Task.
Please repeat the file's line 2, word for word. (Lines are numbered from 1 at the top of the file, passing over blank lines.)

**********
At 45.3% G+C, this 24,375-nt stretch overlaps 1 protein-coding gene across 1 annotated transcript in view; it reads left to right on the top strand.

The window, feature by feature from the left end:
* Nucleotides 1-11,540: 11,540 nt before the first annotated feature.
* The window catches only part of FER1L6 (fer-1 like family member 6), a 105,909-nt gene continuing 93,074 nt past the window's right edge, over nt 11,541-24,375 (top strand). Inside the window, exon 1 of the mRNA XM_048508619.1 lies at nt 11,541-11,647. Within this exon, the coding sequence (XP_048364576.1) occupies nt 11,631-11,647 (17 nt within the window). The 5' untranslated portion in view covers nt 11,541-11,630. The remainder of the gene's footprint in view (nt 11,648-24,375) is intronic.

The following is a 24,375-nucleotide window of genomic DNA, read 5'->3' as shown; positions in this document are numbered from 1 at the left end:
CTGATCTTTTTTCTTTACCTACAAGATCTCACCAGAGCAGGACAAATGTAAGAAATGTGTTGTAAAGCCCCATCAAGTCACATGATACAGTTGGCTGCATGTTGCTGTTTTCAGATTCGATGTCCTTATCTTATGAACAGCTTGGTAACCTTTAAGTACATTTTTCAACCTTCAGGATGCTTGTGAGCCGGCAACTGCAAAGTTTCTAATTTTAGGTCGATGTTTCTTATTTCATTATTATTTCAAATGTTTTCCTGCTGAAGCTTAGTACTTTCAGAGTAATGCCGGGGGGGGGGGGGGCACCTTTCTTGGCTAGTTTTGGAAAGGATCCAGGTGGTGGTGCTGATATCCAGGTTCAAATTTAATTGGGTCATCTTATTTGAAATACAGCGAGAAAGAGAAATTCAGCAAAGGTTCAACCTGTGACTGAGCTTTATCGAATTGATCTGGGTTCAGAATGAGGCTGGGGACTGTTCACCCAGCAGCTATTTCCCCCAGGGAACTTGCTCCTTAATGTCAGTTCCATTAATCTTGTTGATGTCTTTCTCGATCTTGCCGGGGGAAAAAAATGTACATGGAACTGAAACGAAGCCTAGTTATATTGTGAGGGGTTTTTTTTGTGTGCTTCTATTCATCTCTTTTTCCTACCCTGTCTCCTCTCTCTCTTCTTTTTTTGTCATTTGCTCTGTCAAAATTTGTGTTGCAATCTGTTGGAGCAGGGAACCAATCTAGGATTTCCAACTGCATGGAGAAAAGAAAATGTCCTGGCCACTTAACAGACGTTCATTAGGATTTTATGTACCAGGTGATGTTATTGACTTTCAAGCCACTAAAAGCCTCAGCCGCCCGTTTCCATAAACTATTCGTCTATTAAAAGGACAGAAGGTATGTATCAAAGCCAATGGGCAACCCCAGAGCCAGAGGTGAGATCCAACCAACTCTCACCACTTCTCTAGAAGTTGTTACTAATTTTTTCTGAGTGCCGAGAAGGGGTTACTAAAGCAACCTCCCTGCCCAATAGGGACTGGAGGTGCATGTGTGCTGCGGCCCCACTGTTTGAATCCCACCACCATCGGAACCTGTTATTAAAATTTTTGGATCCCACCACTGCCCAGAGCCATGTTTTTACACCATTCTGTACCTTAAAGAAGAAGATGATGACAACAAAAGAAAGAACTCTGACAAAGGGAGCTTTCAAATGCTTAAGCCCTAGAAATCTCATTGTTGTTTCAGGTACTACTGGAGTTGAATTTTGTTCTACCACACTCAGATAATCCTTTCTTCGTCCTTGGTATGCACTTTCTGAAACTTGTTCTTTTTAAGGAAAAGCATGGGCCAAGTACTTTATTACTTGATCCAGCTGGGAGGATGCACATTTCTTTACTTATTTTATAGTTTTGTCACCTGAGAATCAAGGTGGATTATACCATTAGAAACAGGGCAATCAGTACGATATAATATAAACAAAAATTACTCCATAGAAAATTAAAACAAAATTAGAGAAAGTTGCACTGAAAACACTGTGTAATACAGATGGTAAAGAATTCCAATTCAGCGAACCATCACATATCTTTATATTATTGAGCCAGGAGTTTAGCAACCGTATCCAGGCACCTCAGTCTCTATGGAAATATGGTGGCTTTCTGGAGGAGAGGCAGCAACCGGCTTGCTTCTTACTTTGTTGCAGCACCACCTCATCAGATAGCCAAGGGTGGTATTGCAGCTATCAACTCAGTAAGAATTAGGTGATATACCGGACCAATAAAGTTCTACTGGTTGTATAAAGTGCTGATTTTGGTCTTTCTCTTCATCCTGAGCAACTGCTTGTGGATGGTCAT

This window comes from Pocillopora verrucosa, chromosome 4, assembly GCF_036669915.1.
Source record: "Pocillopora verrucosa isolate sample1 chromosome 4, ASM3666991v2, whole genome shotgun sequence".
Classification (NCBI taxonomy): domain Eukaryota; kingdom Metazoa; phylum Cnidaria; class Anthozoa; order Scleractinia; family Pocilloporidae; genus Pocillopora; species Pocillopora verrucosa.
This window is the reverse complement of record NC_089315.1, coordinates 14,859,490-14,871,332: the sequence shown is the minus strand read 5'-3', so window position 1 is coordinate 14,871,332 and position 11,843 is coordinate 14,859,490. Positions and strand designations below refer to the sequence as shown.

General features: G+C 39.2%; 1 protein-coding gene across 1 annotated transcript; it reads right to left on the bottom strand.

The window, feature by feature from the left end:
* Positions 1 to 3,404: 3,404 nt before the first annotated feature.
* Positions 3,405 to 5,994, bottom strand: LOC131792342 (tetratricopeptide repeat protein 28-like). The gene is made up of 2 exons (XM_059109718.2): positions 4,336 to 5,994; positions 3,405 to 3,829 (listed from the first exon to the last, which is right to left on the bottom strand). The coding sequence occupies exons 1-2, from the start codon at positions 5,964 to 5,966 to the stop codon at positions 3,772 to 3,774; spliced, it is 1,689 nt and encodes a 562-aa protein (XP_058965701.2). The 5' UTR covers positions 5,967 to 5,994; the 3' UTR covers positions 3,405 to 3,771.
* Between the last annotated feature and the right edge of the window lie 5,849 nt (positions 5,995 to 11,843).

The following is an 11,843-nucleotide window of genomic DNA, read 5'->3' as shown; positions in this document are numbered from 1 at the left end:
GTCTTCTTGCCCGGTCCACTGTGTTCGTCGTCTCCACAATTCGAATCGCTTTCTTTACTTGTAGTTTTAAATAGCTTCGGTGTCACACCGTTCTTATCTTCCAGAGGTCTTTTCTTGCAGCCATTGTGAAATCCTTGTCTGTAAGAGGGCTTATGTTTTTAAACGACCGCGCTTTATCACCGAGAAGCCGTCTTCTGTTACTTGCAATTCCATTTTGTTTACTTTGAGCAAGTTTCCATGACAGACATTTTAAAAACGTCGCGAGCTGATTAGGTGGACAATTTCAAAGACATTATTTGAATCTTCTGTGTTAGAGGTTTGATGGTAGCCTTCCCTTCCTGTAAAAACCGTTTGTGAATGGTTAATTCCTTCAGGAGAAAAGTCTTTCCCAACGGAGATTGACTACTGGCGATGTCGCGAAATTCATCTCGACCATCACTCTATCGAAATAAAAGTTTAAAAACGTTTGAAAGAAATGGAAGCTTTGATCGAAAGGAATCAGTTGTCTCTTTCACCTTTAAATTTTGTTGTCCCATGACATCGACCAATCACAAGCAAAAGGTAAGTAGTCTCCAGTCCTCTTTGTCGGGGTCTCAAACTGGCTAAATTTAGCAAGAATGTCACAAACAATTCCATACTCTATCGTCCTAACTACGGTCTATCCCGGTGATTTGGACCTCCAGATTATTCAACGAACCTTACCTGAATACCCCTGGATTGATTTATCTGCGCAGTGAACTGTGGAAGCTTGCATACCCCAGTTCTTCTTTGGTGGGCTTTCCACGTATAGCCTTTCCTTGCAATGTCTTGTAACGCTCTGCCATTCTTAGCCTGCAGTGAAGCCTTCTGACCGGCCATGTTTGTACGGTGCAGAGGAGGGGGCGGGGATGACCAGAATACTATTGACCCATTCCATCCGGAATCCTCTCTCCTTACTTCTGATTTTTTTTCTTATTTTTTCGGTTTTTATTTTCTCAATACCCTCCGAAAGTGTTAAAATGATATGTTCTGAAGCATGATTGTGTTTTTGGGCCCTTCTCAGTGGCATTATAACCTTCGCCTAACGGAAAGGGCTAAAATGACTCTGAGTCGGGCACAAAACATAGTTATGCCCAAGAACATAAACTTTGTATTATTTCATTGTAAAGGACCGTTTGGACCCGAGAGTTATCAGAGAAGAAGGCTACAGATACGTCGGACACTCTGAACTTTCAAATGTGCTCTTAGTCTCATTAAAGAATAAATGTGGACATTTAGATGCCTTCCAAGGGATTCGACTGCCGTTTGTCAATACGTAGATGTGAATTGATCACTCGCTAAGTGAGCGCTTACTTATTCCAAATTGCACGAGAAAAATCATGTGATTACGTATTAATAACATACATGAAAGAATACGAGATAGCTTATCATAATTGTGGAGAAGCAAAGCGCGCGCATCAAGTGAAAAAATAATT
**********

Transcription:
The window, feature by feature from the left end: